Learning ObjectivesBy the end of this section, you will be able to do the following:
- Explain how insurance works
- Identify and evaluate various forms of government and social insurance
- Discuss the problems caused by moral hazard and adverse selection
- Analyze the impact of government regulation of insurance
Insurance is a method that households and firms use to prevent any single event from having a significant detrimental financial effect. Generally, households or firms with insurance make regular payments, called premiums. The insurance company prices these premiums based on the probability of certain events occurring among a pool of people. Members of the group who then suffer a specified bad experience receive insurance payments from this pool of money.
Many people have several kinds of insurance: health insurance, which pays when they receive medical care; car insurance, which pays if they are the driver in an automobile accident; house or renter’s insurance, which that pays if possessions are stolen or damaged by fire; and life insurance, which pays for the family if the principal dies. Table 16.1 lists a set of insurance markets.
|Type of Insurance
|Who Pays for It?
|It Pays Out When . . .
|Employers and individuals
|Medical expenses are incurred
|Employers and individuals
|Car is damaged, stolen, or causes damage to others
|Property and homeowner’s insurance
|Homeowners and renters
|Dwelling is damaged or burglarized
|Firms and individuals
|An injury occurs for which you are partly responsible
|Doctors, lawyers, and other professionals
|A poor quality of service is provided that causes harm to others
All insurance involves imperfect information in both an obvious way and in a deeper way. At an obvious level, future events cannot be predicted with certainty. For example, it cannot be known with certainty who will have a car accident, become ill, die, or have their home robbed in the next year. Imperfect information also applies to estimating the risk that something will happen to any individual. It is difficult for an insurance company to estimate the risk that, say, a particular 20-year-old male driver from New York City will have an accident, because even within that group, some drivers will drive more safely than others. Thus, adverse events occur out of a combination of people’s characteristics and choices that make the risks higher or lower, and then the good or bad luck of what actually happens.
How Insurance Works
How Insurance Works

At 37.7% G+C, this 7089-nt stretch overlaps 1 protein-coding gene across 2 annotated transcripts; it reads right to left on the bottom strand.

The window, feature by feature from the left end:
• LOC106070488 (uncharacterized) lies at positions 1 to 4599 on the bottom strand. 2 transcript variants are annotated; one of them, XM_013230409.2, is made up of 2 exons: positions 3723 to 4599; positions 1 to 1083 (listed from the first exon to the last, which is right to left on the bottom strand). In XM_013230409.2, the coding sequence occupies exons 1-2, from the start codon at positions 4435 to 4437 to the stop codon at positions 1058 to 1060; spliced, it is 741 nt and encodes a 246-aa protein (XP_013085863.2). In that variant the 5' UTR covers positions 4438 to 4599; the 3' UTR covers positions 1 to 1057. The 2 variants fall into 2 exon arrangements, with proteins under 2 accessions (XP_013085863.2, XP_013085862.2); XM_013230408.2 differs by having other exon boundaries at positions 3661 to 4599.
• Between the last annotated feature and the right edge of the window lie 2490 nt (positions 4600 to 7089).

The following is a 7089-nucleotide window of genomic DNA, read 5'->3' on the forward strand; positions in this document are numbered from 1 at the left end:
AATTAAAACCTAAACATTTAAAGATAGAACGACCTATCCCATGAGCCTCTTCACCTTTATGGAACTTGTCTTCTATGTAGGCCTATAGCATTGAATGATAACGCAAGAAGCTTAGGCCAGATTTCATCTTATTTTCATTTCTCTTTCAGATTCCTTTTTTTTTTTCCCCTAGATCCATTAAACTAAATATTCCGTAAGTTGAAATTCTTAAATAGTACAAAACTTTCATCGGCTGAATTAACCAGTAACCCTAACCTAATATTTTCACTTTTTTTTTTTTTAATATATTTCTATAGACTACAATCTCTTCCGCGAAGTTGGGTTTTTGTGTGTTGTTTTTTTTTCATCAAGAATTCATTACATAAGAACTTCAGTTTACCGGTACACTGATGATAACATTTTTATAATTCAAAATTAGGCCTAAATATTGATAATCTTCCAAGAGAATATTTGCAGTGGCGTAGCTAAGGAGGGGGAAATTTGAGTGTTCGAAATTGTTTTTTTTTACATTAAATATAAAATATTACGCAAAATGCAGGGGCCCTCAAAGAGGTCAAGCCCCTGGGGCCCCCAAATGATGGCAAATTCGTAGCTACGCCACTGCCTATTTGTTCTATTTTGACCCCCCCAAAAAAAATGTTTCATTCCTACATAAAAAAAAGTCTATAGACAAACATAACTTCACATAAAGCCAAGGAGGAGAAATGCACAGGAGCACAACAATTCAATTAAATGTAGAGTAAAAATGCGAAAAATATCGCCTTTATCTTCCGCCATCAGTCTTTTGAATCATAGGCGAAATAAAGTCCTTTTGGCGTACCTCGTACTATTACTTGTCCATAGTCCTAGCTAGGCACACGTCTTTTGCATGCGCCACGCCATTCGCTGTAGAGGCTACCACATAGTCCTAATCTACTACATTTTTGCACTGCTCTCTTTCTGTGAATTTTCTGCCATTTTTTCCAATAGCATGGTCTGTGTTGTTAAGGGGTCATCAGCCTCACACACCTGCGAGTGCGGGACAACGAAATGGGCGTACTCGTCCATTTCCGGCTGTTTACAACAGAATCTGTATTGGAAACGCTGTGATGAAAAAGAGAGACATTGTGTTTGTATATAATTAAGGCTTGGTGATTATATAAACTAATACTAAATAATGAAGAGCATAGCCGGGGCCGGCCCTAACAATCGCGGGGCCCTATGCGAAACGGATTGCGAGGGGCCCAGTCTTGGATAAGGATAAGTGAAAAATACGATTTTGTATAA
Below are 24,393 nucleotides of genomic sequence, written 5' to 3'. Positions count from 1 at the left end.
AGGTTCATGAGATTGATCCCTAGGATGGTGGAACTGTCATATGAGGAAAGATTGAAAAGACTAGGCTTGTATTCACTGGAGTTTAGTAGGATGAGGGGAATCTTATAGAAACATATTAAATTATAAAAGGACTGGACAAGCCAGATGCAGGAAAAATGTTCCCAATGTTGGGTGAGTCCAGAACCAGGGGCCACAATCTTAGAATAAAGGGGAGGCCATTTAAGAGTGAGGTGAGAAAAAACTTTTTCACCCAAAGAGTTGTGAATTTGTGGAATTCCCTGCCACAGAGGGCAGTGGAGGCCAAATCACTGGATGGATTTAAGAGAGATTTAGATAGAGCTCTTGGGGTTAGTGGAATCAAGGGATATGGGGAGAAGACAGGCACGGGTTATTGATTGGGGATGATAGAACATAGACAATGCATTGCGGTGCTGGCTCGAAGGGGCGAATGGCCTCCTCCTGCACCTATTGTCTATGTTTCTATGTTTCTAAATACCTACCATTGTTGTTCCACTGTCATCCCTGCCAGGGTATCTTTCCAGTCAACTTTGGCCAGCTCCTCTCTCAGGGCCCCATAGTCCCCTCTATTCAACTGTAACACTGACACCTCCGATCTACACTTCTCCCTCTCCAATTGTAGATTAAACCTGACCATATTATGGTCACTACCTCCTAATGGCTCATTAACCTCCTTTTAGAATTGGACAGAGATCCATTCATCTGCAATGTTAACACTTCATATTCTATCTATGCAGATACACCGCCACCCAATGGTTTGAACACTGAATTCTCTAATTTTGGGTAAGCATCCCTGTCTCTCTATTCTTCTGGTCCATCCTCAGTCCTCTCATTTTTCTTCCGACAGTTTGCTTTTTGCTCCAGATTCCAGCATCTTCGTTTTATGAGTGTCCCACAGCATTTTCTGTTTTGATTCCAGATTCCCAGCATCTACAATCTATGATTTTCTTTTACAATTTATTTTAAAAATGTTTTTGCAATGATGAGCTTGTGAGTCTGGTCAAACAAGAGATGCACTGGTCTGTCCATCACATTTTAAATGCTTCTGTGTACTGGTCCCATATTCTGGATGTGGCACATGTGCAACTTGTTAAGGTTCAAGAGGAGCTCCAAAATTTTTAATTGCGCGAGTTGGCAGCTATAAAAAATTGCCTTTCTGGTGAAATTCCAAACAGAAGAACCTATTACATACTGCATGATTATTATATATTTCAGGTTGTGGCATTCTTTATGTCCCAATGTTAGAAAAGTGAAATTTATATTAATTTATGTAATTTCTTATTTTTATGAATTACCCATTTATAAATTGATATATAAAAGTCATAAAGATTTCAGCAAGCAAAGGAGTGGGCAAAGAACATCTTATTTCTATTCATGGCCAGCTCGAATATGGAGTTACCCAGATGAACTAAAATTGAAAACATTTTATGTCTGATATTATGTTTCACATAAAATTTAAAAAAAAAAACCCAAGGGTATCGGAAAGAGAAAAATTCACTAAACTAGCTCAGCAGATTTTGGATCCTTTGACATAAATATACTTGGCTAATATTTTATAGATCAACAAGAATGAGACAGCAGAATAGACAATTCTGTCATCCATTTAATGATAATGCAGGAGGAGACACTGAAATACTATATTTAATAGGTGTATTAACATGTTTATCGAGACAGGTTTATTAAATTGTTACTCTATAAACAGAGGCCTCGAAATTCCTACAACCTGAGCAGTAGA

A simplified example of automobile insurance might work this way. Suppose that a group of 100 drivers can be divided into three groups. In a given year, 60 of those people have only a few door dings or chipped paint, which costs $100 each. Another 30 of the drivers have medium-sized accidents that cost an average of $1,000 in damages, and 10 of the drivers have large accidents that cost $15,000 in damages. For the moment, let’s imagine that at the beginning of any year, there is no way of identifying the drivers who are low risk, medium risk, or high risk. The total damage incurred by car accidents in this group of 100 drivers will be $186,000; that is:
If each of the 100 drivers pays a premium of $1,860 each year, the insurance company will collect the $186,000 that is needed to cover the costs of the accidents that occur.
Because insurance companies have such a large number of clients, they are able to negotiate with providers of health care and other services for lower rates than the individual would be able to get, thus increasing the benefit to consumers of becoming insured and saving the insurance company itself money when it pays out claims.
Insurance companies receive income, as shown in Figure 16.2, from insurance premiums and investment income. Investment income is derived from investing the funds that insurance companies received in the past but did not pay out as insurance claims in prior years. The insurance company receives a rate of return from investing these funds or reserves. The investments are typically made in fairly safe, liquid, or easily convertible into cash investments, as the insurance companies needs to be able to readily access these funds when a major disaster strikes.